Dow’s Bhat agrees. "As consumers are increasingly using their decks as extended living spaces, accessories have been playing a more critical role in enhancing not only the deck products but also the customer’s outdoor experience.” Dow has added a new line of railings in multiple colors, "and we will continually add to this product line.”
In many cases, homeowners decide which deck products to use based on the railing systems they prefer, notes Elk’s Machelski. Elk has expanded its railing options to ensure it meets customers’ needs, he says. "We want to be the one source for all railings, so we are the one source for everything related to the deck.” Universal Forest Products also has expanded its decorative pieces to feature ornamental balusters, decorative post caps with solar-activated lights, and Tiffany-style Mission options. "We’ve expanded our offering to give contractors and homeowners more options,” says Fox. The company’s Xpress ship program ensures dealers can order as needed, avoiding the need to stock the products.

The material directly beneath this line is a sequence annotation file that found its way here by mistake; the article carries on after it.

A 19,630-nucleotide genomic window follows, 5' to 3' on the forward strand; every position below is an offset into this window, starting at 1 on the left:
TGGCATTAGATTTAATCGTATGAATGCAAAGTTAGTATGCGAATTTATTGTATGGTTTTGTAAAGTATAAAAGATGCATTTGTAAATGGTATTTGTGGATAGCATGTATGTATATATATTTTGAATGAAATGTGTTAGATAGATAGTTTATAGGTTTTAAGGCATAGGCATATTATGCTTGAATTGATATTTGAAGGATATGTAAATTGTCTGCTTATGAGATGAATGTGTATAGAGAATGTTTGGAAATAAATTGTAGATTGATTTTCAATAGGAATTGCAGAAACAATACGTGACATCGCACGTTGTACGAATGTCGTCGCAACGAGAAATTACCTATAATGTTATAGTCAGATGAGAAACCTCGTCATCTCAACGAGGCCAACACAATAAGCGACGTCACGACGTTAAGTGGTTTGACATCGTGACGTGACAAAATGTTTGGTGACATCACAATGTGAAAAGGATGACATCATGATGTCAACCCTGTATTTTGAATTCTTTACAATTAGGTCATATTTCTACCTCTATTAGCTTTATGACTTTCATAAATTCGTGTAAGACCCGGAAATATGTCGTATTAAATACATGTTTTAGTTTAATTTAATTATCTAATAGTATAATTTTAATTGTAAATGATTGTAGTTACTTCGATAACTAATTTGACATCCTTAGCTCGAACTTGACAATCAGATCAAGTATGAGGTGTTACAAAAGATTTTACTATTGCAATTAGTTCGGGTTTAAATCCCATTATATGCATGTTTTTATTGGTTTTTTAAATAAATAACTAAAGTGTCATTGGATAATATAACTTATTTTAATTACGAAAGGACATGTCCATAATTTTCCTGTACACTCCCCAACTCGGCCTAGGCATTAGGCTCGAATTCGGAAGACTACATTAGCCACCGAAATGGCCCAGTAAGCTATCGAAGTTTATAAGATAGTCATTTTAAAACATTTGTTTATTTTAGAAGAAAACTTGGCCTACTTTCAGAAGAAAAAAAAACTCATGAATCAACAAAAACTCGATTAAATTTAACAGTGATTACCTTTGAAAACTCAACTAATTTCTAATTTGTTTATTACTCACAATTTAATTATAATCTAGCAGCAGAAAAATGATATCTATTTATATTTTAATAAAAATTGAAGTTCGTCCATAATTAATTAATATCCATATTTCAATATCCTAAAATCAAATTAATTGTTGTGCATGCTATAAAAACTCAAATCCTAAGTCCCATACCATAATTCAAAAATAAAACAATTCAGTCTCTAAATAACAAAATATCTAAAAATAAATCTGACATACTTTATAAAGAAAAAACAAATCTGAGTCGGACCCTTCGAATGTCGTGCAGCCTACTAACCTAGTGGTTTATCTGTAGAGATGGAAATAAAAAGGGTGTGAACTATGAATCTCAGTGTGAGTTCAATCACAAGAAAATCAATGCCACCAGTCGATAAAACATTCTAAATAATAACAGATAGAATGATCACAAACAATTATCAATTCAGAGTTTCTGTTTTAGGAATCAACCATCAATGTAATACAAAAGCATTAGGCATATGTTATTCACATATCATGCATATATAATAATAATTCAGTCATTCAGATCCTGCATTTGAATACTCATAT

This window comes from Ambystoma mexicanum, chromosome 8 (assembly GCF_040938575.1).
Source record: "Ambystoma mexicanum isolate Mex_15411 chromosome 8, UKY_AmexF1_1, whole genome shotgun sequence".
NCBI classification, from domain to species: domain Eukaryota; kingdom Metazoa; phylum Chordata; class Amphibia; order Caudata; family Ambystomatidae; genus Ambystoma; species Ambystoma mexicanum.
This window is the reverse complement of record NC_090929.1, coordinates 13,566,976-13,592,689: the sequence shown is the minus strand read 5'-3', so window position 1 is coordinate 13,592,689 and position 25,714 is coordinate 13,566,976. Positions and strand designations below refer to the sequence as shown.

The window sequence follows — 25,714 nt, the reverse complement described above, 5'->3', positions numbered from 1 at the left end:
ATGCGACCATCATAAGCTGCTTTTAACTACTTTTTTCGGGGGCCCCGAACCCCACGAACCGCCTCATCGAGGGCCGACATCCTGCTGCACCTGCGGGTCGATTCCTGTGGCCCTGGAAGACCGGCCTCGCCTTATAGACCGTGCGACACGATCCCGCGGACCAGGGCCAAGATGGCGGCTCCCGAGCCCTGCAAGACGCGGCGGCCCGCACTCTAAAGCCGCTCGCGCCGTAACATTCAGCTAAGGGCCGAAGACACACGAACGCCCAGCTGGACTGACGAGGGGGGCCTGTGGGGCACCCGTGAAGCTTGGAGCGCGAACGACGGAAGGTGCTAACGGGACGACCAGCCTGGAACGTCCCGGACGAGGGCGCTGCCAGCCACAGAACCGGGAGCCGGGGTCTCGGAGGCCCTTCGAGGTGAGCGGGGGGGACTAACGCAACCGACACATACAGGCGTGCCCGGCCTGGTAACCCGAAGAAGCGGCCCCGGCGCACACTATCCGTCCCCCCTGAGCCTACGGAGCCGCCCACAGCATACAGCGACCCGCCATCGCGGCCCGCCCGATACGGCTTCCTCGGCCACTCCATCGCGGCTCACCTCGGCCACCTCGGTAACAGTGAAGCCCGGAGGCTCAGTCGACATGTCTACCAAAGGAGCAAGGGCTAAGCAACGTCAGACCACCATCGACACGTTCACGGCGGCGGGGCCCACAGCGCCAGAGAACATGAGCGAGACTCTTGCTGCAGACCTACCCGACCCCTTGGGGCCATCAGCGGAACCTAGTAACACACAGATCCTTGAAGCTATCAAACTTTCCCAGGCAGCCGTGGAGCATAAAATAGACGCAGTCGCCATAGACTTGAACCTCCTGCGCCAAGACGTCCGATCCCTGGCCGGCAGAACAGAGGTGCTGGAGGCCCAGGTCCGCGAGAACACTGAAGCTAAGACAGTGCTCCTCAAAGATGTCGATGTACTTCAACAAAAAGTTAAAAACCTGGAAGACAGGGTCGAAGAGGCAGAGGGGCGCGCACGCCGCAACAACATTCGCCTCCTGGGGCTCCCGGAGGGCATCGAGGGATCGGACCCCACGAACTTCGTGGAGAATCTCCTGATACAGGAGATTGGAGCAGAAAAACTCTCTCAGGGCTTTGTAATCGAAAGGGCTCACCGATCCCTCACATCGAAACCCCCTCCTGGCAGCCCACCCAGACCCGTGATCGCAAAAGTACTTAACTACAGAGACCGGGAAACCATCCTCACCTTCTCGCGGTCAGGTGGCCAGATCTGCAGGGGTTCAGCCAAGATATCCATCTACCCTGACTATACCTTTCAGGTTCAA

"There’s been a tremendous upsurge in balusters and panels of new types, including aluminum, iron, and glass,” says Geodeck’s Long. "The designer aspects of all of these products are growing.” Often, customers are focused on decorative balusters at entry points, where they are most visible. "It creates a custom look that stands out.”
Manufacturers note that railing kits have become quite popular, as they include all parts and speed installation. "Our goal is for an installer to be able to assemble a section in less than 30 minutes,” says Mick Whelan, TAMKO’s corporate director of marketing, discussing the company’s new Designer Railing kit. (The kit is aimed at contractors.)